Listen Up: Social Media Makes it Easy

By Kitty Porterfield and Meg Carnes

PorterfieldBookJune2008.jpgAASA Executive Consultants Porterfield and Carnes are the authors of the AASA book Why School Communication Matters: Strategies from PR ProfessionalsAASA members save 20% on this book using promo code AASA20.

Community conversations are being held on the Web with or without school leaders’ knowledge. Listening is nothing less than a survival skill for school leaders in an information society where knowledge and opinions are tested in cyberspace. In the wild west of the Web, talking is easy, public, and sometimes NOT DONE WITH AN INSIDE VOICE.

Let’s be honest, our mothers were right: we were given two ears and only one mouth for a reason. We could all learn more by listening, reallylistening. But pressure on modern school leaders leaves them reluctant to add listening to an expanding pile of responsibilities.

In many communities, listening to our stakeholders has never been easier. Social media channels (blogs, list servs, message boards) broadcast real community conversations in real time. They provide a valuable asset to a leader trying to understand what a community values, where the gaps in parents’ knowledge of school affairs lie, and how both critics and supporters talk when the filters are off.

What’s In It for You

The problem with online listening, however, is not what you think. It’s not that school leaders are slow adopters of online technology. It’s not that they’re cash-strapped or time-strapped (although they’re probably both). The main problem with online listening is what the heck do you do with what you hear?

Online chatter can

  • Be disheartening (throw the bum out).
  • Include second-guessing (why didn’t they just move the bus stop 30 feet away from the corner?).
  • Lack context (if they just fired all the incompetent teachers, our problems would be solved).

But online listening also provides strategic advantages:

  • Gives insight (this issue matters to this group).
  • Provides an early warning (a teacher walk-out planned for May 15?).
  • Identifies knowledge gaps (parents really don’t know what happens on a staff development day).
  • Identifies pathways to stronger community connections (this person could help in this way).

Negative comments always stands out, of course. But negative comments also offer an opportunity to learn, to challenge information, to give voice to your story.

The good news is that many school leaders who both listen and participate in social media say that online school interactions are overwhelming positive. People exchange information and send thanks for getting news in a timely manner.

One leader said he had been participating online for six months and had just one negative comment. “We let it [the negative comment] stand and other online community members challenged it,” the leader said.

Finding Your Community Online

To locate where your online community hangs out, start by asking questions of the people around you. People on your staff, those in your circle of community leaders and local reporters (especially those under 40 in all of those groups) will direct you to online hotspots. Identify micro-audiences—parents of band students or special needs students or soccer students—and join the social networks they use.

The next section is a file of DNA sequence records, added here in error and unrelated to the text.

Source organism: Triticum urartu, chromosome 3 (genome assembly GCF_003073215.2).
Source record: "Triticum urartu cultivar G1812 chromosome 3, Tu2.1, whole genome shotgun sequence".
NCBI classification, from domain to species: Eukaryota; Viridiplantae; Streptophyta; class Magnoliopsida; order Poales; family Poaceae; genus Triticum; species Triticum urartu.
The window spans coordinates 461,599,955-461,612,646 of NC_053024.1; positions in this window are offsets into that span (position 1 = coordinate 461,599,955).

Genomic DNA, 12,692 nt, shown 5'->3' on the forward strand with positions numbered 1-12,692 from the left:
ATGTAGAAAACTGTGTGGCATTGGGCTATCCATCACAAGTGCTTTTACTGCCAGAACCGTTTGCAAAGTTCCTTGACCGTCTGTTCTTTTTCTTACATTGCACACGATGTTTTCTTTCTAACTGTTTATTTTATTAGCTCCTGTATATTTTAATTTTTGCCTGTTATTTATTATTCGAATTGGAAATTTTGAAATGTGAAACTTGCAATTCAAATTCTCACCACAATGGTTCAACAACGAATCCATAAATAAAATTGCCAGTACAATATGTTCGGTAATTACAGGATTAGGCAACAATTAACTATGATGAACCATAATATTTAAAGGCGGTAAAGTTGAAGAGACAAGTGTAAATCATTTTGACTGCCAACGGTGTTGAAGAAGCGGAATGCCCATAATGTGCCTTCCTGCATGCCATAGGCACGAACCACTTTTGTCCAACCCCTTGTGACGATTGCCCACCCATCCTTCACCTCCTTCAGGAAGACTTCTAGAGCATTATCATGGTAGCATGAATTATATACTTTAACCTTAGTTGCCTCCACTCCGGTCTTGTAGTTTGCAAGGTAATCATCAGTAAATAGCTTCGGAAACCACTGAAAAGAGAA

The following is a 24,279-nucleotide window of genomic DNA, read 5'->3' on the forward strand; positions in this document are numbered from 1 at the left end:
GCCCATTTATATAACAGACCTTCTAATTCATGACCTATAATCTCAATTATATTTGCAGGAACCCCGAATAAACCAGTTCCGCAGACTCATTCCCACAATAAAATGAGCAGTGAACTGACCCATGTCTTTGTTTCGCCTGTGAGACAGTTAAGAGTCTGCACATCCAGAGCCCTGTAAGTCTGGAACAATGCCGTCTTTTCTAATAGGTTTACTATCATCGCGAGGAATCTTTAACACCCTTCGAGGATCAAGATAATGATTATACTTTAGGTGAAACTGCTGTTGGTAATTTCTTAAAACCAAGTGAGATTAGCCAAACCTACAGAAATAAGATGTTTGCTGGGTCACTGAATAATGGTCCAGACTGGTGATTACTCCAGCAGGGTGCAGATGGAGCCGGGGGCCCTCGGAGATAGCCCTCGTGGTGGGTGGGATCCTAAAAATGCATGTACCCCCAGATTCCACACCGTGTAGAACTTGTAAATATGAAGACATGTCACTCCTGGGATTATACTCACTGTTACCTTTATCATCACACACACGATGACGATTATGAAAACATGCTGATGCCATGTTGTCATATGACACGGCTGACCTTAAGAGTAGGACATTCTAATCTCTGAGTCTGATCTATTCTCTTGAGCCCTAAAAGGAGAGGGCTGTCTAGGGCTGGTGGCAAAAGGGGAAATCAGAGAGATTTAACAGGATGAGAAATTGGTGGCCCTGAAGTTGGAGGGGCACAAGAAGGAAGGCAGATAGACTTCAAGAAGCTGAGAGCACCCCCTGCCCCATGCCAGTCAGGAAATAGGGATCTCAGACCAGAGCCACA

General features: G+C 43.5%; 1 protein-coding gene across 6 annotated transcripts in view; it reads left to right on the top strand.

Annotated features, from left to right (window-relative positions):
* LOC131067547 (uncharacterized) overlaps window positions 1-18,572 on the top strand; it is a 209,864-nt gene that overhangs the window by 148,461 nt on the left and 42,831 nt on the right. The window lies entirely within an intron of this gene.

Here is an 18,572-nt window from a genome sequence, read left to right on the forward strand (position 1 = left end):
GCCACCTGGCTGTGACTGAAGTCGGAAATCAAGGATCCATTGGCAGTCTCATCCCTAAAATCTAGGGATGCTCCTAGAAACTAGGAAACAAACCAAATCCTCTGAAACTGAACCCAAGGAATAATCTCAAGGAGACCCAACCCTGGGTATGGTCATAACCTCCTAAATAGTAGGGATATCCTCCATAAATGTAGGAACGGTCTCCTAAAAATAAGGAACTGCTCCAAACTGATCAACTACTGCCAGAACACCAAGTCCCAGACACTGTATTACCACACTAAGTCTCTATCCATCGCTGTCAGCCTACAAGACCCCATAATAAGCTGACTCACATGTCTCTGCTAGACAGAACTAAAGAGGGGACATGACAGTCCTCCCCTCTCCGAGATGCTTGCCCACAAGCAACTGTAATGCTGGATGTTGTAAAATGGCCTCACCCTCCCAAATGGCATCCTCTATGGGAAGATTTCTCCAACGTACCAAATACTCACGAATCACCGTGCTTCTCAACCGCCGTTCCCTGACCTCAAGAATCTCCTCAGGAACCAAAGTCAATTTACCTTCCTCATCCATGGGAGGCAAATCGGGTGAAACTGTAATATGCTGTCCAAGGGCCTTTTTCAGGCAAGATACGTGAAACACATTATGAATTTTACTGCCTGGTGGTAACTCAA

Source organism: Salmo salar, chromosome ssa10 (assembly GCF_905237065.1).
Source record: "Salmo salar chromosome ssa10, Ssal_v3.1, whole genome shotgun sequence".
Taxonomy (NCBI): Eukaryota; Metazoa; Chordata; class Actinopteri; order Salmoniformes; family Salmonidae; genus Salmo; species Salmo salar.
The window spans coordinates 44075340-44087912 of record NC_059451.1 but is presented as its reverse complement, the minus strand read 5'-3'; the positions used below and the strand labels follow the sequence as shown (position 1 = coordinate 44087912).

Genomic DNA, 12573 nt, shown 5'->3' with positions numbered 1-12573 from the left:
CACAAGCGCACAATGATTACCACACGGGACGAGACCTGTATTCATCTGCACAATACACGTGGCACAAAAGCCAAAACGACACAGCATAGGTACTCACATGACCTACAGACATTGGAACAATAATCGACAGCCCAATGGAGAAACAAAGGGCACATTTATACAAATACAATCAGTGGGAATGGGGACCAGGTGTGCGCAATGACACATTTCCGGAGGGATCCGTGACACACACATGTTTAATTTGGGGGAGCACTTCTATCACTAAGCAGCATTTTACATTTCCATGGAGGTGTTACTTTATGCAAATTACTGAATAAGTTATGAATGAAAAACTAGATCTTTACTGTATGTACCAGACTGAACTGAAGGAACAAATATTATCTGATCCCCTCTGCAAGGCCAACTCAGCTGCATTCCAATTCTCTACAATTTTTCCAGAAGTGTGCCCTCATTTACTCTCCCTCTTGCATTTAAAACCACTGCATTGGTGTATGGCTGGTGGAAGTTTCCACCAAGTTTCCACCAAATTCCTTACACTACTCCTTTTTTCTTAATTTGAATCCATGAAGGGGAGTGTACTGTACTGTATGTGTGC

One online group we follow is dedicated to parents of gifted and talented students who actively converse via a Yahoo list serve with multiple postings on relevant topics every day. They’re civil and committed to helping each other navigate their common world. Some challenge school programs and policies, others help to explain them, and still others ask for advice. Frequently, posters comment about the importance of this network to them. Listening to the group gives a strong sense of both the issues that matter and the prism through which these parents view them.

You don’t have to spend hours searching everyday. One major listening strategy uses search engine tools, like Google or Technorati, to find stories and blogs that mention you, your school division, or a particular related topic or issue. Google offers a free service that brings daily (or more/less frequently) content to your inbox. We’ve found this a good source for locating traditional media headlines and message boards where you can view reader comments about the story. (Message boards can be a mixed bag when taking the community pulse. They often seem to be a magnet for those who disagree.)

Deciding What’s Relevant

Listening becomes truly valuable only when you figure out how to make it functional. The key question: what the heck do you do with the online information you hear? Here is the sea change. We used to issue surveys and not do much with the results. In the new world, if we don’t use what we hear, if we don’t choose to create a conversation, we lose. We get clobbered.

Paying attention is the entry point in adopting social media as a two-way communication strategy. Really listening will identify pathways to innovation that improve student learning.

So, start your online participation by becoming a lurker--those who listen but don’t talk--in online conversations. That’s what our mothers would advise.

Coming Next: Developing a Listening Process

About the Authors
Porterfield and Carnes are AASA Executive Consultants who offer communication consulting and training services to schools, school districts and other education institutions. They are the authors of the AASA book Why School Communication Matters: Strategies from PR Professionals.(AASA members save 20% on this book using promo code AASA20).

Don't miss out! Learn more about new technologies at the AASA Summer Leadership Institute 2010: The Future Through Innovative Technologies, July 29-Aug. 1, 2010, in Washington, D.C.